A new wave of food scandals has erupted in China. Melamine-laced dairy products have resurfaced; pork tainted with toxic clenbuterol, as well as millions of tons of diseased carcasses of chickens and pigs, continue to be sold as food.
Beijing office worker Zhang Lihua said , “If the police don’t crack down on profit-driven businessmen who have lost their morality, they will become even bolder and produce even more poisonous food. It has become so bad that no one knows what foods are safe and which ones are poisonous.”
Can the Chinese experience be generalized? Do profit-driven firms in America intentionally inflict harm on others so that they can earn a few extra dollars of profits? Unfortunately, many Americans believe this conjecture. But, is it really true?
Last week we finalized our kitchen cabinet selection at Lowe’s. We will be taking a short trip during our kitchen installation, and we are hoping to come back to a finished kitchen. Thus, one of our selection criteria was choosing a cabinet maker who was least likely to deliver a defective cabinet. For a variety of reasons, the helpful sales consultants at Lowe’s recommended cabinets by Diamond. Their recommendation was consistent with ratings in Consumer Reports, and so our choice was easy.
One of the sales consultants explained that Lowe’s purchases so much cabinetry from Diamond that Diamond sets aside a special section on their factory floor to ensure extra quality control for cabinets sold to Lowe’s. As a consequence of two layers of quality control, the sales consultant had never seen a defective cabinet from Diamond.
It is not just with kitchen cabinets that Lowe’s is fastidious about quality control. The Wall Street Journal recently explained how Lowe’s “reviews 1,000 flower varieties each year to select a few dozen to test and ultimately ten to sell” in their garden center. In turn, the greenhouses selling to Lowe’s must do extensive testing and conduct consumer focus groups in order to identify potential flowers that will pass muster with Lowe’s.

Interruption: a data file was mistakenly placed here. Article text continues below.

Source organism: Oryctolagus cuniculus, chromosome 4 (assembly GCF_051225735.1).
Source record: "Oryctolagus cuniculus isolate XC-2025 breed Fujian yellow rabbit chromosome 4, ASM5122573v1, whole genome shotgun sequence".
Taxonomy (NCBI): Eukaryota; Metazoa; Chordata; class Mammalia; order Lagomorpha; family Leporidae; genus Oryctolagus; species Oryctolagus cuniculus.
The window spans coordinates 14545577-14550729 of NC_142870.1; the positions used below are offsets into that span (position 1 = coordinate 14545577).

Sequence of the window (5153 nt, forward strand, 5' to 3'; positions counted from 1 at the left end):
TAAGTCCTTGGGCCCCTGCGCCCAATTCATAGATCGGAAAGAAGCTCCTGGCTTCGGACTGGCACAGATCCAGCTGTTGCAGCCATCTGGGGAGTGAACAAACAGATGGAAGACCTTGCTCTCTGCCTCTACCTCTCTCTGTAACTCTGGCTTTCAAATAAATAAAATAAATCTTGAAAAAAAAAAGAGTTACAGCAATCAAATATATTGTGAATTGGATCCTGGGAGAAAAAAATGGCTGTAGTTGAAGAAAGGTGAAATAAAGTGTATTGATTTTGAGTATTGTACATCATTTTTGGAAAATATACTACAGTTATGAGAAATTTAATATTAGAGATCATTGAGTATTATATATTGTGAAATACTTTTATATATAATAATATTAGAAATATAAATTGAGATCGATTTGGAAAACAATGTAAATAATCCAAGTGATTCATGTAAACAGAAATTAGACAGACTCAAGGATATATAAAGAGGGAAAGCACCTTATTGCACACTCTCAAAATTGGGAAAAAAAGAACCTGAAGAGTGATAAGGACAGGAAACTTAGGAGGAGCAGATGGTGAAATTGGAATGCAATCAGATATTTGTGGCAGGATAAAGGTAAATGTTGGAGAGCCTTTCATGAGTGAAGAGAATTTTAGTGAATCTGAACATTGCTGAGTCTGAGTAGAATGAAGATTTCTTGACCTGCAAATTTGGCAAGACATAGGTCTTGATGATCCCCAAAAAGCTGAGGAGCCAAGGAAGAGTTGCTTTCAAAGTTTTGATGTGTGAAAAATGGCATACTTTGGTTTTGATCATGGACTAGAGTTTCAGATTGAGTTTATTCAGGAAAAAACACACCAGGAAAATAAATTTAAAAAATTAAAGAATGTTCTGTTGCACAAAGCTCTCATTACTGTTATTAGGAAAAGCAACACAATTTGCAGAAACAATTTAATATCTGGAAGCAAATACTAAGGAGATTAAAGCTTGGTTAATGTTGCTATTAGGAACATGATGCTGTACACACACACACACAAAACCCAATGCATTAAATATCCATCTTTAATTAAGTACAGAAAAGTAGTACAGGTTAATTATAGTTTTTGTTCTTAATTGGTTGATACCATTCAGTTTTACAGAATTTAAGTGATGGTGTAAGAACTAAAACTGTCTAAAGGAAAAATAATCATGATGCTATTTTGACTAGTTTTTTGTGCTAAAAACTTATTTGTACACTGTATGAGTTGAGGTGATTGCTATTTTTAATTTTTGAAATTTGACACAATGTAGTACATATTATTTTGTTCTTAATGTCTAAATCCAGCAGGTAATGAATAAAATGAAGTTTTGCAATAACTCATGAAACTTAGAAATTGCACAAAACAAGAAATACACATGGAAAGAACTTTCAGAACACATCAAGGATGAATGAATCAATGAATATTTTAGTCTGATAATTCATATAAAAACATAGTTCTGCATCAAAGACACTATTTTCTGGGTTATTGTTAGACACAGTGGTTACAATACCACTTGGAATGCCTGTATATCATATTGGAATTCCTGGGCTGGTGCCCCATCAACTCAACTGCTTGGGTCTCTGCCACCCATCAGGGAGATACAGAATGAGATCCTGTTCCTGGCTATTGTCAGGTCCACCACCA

So why do some Chinese food producers poison their customers, but Lowe’s consistently goes the extra mile to ensure quality?
Perhaps you might think that competition explains quality control at Lowe’s and at Diamond. This is, at best, a partial explanation. Why? Dairy companies in China that poisoned their customers are also in competition with other dairy companies. The Sanlu Dairy Group, one of the oldest and most popular Chinese brands, was at the center of the scandal.
Almost 4 years ago in “The Real Lesson of the Chinese Food Scandals” I wrote:
Zhou Qing tells a disturbing tale about a poisonous pig-feed additive called clenbuterol. Although it is poisonous to humans, it makes pork redder and meatier. Newsweek tells this story:
“Zhou hears from a food-safety official about a provincial political leader told by a farmer that his pigs still get the banned chemical because it makes their meat a hot seller in urban areas. “Don’t you know that it harms people?” asks the official. “‘Yes,” replies the farmer. “But city people have free medical care, so it’s no problem.'”
I would state with certainly that very few American businessman or farmers think like the Chinese farmer. They don’t think: “City dwellers are buying my product; I can harm them.” James Surowiecki in his Forbes essay “A Virtuous Cycle” helps us to understand why. He explains that a key ingredient in the development of free-markets is trust, and capitalism has been moving in the direction of more trust: